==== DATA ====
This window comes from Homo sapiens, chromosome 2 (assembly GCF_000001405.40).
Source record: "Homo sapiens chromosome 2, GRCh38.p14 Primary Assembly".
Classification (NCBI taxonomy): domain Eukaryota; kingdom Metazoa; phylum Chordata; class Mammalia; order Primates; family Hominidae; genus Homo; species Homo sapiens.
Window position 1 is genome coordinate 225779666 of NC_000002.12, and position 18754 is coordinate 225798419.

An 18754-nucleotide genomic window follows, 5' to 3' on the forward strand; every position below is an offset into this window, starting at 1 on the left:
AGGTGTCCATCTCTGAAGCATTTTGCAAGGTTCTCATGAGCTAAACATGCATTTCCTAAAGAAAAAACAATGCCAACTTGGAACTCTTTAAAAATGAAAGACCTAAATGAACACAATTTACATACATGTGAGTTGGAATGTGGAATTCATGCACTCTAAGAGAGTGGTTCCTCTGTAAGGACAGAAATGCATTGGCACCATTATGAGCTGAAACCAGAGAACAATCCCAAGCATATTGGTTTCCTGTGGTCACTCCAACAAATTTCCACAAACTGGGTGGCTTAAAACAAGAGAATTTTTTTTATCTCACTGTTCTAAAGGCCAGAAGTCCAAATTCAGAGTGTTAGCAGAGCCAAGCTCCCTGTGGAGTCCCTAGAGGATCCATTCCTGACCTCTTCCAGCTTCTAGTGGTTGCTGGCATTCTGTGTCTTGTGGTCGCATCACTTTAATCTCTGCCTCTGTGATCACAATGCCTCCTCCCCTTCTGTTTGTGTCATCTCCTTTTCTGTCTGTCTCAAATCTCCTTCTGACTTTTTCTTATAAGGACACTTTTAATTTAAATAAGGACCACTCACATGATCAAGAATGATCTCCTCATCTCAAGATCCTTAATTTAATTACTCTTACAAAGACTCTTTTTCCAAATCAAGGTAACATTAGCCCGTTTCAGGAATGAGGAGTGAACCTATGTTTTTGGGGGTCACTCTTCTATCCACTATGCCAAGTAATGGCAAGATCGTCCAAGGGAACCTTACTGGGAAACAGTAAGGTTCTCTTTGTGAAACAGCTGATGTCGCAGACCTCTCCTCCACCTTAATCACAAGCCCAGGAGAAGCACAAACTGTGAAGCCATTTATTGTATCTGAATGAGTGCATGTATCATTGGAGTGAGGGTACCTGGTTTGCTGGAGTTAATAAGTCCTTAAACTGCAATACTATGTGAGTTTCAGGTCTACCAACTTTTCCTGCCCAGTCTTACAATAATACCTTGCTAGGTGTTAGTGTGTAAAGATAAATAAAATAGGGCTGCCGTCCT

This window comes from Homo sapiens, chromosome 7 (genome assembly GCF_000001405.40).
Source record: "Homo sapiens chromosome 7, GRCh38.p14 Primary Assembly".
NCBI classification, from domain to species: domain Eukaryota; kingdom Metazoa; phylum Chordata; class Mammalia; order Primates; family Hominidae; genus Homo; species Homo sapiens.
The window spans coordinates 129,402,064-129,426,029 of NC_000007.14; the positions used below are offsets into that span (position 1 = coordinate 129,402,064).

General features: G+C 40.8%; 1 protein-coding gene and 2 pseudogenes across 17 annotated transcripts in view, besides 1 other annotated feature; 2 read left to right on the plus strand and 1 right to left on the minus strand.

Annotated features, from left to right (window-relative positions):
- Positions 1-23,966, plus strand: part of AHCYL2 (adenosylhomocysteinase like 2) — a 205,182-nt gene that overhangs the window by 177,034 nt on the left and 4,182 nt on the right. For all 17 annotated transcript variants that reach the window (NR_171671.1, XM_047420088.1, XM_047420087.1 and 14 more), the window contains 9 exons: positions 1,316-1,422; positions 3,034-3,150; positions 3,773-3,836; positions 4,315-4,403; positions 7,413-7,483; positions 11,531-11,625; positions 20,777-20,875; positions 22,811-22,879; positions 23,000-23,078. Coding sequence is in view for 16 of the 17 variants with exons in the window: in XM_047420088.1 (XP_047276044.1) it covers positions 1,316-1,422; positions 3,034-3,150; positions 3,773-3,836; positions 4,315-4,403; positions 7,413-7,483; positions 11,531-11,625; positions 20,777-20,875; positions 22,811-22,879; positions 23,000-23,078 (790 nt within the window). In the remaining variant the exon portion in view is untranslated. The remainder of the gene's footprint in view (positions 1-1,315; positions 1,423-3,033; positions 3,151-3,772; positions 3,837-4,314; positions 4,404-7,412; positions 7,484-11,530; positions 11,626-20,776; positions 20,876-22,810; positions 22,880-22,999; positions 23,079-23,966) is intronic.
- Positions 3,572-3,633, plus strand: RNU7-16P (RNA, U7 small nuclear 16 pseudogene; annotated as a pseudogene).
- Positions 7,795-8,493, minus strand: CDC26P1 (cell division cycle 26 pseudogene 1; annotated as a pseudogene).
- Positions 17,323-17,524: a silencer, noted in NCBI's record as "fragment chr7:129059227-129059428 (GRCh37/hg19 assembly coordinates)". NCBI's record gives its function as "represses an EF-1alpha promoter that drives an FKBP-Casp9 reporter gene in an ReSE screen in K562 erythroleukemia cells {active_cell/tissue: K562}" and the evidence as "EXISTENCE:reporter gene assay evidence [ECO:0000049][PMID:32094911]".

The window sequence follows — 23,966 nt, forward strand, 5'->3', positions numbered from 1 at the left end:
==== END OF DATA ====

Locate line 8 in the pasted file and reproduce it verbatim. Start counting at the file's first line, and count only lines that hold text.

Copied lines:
Source record: "Homo sapiens chromosome 7, GRCh38.p14 Primary Assembly".